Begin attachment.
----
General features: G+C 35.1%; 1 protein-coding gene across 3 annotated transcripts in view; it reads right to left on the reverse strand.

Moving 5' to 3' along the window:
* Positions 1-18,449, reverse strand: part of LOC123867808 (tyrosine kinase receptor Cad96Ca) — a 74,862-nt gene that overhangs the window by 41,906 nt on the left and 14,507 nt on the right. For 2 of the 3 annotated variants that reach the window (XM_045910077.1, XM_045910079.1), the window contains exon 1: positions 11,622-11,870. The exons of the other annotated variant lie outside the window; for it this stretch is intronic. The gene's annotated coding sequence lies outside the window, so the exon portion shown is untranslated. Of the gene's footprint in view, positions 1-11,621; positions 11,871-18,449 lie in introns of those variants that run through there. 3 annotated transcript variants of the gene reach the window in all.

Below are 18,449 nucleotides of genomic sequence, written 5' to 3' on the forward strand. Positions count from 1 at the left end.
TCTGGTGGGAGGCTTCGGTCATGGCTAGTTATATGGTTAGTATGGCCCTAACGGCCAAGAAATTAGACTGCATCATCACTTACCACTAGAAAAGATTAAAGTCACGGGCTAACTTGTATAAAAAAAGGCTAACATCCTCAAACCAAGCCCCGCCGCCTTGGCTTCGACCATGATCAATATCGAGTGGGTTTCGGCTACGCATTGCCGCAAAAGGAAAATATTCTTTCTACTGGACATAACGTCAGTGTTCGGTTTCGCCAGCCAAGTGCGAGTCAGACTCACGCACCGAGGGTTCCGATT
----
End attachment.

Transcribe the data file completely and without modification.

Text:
General features: G+C 35.1%; 1 protein-coding gene across 3 annotated transcripts in view; it reads right to left on the reverse strand.

Moving 5' to 3' along the window:
* Positions 1-18,449, reverse strand: part of LOC123867808 (tyrosine kinase receptor Cad96Ca) — a 74,862-nt gene that overhangs the window by 41,906 nt on the left and 14,507 nt on the right. For 2 of the 3 annotated variants that reach the window (XM_045910077.1, XM_045910079.1), the window contains exon 1: positions 11,622-11,870. The exons of the other annotated variant lie outside the window; for it this stretch is intronic. The gene's annotated coding sequence lies outside the window, so the exon portion shown is untranslated. Of the gene's footprint in view, positions 1-11,621; positions 11,871-18,449 lie in introns of those variants that run through there. 3 annotated transcript variants of the gene reach the window in all.

Below are 18,449 nucleotides of genomic sequence, written 5' to 3' on the forward strand. Positions count from 1 at the left end.
TCTGGTGGGAGGCTTCGGTCATGGCTAGTTATATGGTTAGTATGGCCCTAACGGCCAAGAAATTAGACTGCATCATCACTTACCACTAGAAAAGATTAAAGTCACGGGCTAACTTGTATAAAAAAAGGCTAACATCCTCAAACCAAGCCCCGCCGCCTTGGCTTCGACCATGATCAATATCGAGTGGGTTTCGGCTACGCATTGCCGCAAAAGGAAAATATTCTTTCTACTGGACATAACGTCAGTGTTCGGTTTCGCCAGCCAAGTGCGAGTCAGACTCACGCACCGAGGGTTCCGATT